As an aspiring lawyer in school who believes in consumer protection, class action lawsuits are real shitty, because they are (in the real world application) all about shitty lawyers manipulating people into getting involved with something, then the lawyer wins big (or doesn't, like Vegas) and then takes a HUGE chunk of the winnings because they "won big." Also, when you sign on to a class action lawsuit, you forfeit your ability to sue later for related situations. Just food for though.

Honestly, not sure how I feel about this, but if it really bugs the consumer enough, people will not buy their games, and they will drop this from their EULA faster than you can blink

#21 Posted by Sword5 (150 posts) -

Valve can do whatever they want because no one views them as big business. Hell, even the GB staff celebrates Valves growing monopoly.

#22 Posted by believer258 (11555 posts) -

I agreed to it and didn't even know what it was about.

Ooops. Oh well.

#23 Posted by AuthenticM (3695 posts) -

Still illegal in Québec, so no worries for me!

#24 Posted by Wandrecanada (399 posts) -

At least they have stated they will reimburse costs of small claims action against Valve regardless of the arbitration's outcome. I'm still not sure they should be allowed to deny users class action suit abilities AFTER they have locked paid content behind their own digital wall. After the landmark EU case making digital items 'owned' by the consumer this seems like holding assets hostage.

It also concerns me that this language is too vague and may allow a blanket coverage for Valve in cases that roam outside service quality. For instance; What happens if Valve servers are compromised and many customers personal data gets exposed? Are class actions denied there as well?

#25 Posted by Video_Game_King (35780 posts) -

Actually, it's less people being OK with giving up their rights and more people realizing that they have no hope of getting those rights back, given how the system works. Can't fight money, man.

#26 Posted by Shivoa (605 posts) -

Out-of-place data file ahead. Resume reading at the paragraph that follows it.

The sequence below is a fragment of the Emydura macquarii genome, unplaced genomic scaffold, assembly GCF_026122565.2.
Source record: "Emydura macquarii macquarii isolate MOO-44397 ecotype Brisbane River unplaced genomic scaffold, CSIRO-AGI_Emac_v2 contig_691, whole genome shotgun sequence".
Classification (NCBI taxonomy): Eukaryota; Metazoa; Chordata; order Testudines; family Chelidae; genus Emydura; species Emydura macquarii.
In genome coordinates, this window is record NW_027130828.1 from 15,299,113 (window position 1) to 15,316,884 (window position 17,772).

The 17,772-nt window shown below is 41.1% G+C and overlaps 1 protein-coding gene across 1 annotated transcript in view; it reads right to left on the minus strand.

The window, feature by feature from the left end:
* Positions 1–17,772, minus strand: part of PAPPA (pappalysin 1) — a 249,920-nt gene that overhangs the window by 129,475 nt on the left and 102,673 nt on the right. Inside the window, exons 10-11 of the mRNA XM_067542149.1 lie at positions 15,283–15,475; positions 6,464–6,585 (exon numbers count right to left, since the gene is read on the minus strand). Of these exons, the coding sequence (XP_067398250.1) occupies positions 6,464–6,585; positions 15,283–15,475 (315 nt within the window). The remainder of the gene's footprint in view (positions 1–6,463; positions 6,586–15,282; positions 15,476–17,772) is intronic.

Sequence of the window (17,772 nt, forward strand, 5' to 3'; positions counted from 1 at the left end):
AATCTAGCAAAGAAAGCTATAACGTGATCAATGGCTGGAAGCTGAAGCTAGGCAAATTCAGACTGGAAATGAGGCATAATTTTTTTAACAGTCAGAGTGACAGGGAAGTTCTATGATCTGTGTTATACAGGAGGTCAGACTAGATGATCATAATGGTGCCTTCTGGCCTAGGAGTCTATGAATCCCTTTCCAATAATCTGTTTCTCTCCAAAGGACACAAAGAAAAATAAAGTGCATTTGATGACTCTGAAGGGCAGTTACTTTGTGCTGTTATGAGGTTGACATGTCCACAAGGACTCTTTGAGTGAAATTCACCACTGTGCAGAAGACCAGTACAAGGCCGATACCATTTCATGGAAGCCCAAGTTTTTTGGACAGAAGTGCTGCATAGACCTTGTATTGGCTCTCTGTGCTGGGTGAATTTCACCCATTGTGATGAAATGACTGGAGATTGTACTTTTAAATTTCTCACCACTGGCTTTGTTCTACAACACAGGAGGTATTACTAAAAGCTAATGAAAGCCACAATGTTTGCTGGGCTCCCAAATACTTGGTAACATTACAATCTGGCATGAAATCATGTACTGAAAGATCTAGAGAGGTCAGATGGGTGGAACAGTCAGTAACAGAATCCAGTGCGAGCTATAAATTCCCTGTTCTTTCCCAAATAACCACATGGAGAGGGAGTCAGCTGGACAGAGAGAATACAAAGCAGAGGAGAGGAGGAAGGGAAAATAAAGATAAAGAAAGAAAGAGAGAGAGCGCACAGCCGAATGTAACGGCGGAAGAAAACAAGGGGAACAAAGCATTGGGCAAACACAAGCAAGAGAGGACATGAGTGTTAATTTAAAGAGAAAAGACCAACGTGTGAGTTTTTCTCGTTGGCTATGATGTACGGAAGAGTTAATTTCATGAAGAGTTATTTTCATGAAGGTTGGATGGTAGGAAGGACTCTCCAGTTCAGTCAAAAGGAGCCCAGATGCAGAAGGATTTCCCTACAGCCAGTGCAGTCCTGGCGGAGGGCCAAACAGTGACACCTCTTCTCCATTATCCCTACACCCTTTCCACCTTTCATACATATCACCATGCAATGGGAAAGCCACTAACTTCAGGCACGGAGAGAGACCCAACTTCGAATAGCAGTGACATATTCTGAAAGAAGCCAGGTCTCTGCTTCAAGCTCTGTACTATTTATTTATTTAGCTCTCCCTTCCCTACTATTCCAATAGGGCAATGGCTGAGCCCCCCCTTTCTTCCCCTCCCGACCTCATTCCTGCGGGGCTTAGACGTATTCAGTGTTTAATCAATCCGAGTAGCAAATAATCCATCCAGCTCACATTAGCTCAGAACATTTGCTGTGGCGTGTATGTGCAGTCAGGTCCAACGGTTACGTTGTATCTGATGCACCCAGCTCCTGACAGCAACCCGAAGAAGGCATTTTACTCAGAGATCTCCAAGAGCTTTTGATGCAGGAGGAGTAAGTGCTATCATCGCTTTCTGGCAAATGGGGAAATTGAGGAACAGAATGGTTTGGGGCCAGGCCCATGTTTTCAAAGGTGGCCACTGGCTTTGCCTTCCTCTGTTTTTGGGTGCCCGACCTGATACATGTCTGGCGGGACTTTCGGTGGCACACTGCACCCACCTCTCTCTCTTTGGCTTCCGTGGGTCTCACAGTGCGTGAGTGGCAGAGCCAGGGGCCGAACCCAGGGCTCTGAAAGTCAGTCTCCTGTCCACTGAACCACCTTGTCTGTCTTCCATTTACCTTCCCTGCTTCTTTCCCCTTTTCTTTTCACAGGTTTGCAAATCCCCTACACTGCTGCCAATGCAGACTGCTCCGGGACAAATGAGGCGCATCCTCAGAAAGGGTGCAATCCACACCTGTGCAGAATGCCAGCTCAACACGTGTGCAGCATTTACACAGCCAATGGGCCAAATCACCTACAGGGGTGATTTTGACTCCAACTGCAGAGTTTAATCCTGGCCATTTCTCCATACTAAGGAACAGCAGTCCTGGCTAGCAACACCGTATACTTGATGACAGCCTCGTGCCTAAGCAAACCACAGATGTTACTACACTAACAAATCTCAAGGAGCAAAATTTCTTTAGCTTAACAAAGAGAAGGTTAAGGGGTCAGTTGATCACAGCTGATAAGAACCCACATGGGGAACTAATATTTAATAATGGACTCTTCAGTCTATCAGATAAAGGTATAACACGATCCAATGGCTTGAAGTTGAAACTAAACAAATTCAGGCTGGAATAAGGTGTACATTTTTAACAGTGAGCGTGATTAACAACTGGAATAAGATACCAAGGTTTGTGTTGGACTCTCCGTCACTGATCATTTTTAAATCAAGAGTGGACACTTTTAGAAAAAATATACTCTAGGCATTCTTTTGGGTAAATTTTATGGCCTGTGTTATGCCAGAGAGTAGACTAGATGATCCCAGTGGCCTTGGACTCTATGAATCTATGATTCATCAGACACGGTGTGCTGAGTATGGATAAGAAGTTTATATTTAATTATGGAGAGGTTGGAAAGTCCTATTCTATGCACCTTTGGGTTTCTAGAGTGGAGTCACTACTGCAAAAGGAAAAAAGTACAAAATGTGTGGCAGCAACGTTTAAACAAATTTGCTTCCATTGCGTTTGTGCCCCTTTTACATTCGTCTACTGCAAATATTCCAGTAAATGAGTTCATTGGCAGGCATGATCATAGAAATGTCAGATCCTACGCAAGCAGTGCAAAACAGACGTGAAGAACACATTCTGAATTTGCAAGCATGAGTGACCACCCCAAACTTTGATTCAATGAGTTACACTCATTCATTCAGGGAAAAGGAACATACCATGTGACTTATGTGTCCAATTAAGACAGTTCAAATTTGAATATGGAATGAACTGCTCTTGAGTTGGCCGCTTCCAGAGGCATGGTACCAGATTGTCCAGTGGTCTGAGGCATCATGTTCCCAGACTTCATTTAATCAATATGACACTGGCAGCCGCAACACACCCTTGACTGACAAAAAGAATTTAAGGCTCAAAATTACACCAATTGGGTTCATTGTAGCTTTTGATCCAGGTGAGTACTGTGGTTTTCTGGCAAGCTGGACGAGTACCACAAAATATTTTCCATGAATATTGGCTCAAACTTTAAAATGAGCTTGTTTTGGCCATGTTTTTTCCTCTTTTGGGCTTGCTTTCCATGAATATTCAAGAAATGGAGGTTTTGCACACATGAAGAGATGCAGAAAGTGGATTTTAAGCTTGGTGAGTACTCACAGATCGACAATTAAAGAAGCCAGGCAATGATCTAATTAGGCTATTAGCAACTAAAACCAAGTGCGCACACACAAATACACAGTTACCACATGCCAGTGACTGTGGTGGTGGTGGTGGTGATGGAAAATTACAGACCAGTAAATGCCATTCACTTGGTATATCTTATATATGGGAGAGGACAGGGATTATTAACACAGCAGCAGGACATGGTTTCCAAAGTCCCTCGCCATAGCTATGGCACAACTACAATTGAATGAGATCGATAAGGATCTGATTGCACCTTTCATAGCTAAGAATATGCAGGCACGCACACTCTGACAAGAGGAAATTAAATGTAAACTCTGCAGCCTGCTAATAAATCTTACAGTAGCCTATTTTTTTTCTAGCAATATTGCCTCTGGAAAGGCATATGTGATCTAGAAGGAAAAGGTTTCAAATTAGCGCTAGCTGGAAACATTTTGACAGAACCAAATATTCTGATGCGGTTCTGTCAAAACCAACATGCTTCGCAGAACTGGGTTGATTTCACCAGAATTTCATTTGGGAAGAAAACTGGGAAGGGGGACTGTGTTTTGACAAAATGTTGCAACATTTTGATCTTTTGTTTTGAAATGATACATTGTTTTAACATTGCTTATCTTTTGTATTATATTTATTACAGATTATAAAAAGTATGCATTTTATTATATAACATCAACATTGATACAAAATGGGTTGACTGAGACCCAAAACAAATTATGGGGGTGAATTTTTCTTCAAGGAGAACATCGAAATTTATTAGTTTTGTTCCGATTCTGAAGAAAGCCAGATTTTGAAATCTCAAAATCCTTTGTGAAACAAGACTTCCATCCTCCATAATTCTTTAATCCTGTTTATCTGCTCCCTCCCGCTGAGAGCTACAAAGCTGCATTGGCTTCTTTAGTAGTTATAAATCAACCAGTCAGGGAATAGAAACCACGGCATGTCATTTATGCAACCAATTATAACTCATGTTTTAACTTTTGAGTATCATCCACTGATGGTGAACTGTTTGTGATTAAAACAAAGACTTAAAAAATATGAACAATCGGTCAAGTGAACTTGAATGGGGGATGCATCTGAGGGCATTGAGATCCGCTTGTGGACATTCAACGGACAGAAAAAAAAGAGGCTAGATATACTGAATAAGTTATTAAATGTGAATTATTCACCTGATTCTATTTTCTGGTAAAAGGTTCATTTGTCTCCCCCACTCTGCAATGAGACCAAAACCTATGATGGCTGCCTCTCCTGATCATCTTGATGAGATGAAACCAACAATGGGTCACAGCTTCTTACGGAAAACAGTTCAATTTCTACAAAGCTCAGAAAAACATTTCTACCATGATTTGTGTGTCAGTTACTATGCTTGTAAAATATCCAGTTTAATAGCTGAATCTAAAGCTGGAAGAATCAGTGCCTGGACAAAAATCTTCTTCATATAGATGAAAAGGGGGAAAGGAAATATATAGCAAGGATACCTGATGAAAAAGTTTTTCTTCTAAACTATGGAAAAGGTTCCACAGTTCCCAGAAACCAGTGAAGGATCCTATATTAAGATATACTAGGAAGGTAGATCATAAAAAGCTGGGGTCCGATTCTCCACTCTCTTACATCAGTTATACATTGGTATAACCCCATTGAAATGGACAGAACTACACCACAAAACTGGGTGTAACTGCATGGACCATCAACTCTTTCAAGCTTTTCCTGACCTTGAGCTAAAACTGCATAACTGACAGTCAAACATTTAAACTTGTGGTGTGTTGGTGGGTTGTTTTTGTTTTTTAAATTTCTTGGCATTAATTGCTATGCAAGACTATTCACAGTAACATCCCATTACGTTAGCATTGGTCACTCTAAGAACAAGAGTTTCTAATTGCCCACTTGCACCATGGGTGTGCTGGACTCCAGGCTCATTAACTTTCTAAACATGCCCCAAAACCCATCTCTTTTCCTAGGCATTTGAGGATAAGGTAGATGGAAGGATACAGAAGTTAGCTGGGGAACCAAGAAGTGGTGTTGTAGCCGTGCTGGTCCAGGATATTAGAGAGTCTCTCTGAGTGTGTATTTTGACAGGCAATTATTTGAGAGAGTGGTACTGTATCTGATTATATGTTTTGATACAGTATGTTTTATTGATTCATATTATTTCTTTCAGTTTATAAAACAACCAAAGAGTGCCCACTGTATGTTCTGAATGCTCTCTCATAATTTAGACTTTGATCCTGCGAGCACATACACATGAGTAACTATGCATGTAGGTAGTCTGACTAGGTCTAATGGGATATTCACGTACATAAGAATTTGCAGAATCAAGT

@White_Silhouette said:

Origin and Sony did this and shit hit the fan. Valve does it and very few people care. hmmm.

I'm glad that Canadian courts has already slapped down denying class action lawsuits when in EULA's.

I think people do care (I'm none too happy about this shift, even if it doesn't directly change much for me, as I'm not in the US). I think people have seen through previous actions that public companies like EA and Sony have made short-sighted decisions driven by a need for quarterly profits that damage their long-term relationship with customers and Valve are less prone to this kind of destructive actions and so less likely to use this kid of thing for evil. That tempers the anger (but will make it explode, nuclear, if this kind of stuff is ever used in a way clearly designed to exploit the terms to reduce the freedom and fair compensation of users with genuine issues).

#27 Posted by Grilledcheez (3942 posts) -

Oh shit!

#28 Posted by jakkblades (397 posts) -

I read just the first three words "Valve joins EA" and my brain leaked out of my ass.

#29 Posted by Baal_Sagoth (1223 posts) -

It's another step in an ultimately uncomfortable direction (for the user). Valve's PR spin is the expected, acceptable but inaccurate thing they're obviously going to tell us. But if you ever thought you had anything else than a potentially temporary option to play your games in Steam you're just naive I fear. In the long term there's no way to realistically enforce personal user rights versus massive corporate interests. Especially not if you buy into their delivery system.

In legal theory my local situation doesn't even allow for my forfeiting my rights by means of a mouse-click. Will it matter when the shit hits the fan? Most likely not. So far I can live with this situation. I never liked Steam and I probably never will but I ultimately went with the times and made my peace with it.

#30 Posted by Shaanyboi (1255 posts) -

.......so... do i just not use Steam then? What exactly is the recommendation of action here, Patrick? Other than complaining to Valve, there's not much else I can do. I can't access any of the dozen or so games that I purchased on Steam during the summer sale, and putting out this EULA so soon after all those purchases is, yeah, pretty gross. But at the end of the day, not agreeing to this only robs me out of over $100 that I spent during that sale.

#31 Posted by Nikral (288 posts) -

What he didn't add to the article was

Unlike other companies who've issued language to prevent class-actions, Valve has granted users a weird bit of compensation in the new SSA. Anyone who elects to use individual arbitration to resolve any Steam-related disputes can expect to have their cost of arbitration paid for entirely by Valve, no matter the final decision. However, for this offer to stand, the claim must be under $10,000, and the arbitrator must not "determine the claim to be frivolous or the costs unreasonable
#32 Posted by White_Silhouette (470 posts) -

@Shivoa: You are most likely correct. Also I would not be surprised if the people who were complaining the most before were there just for the sake they could complain about EA and Sony.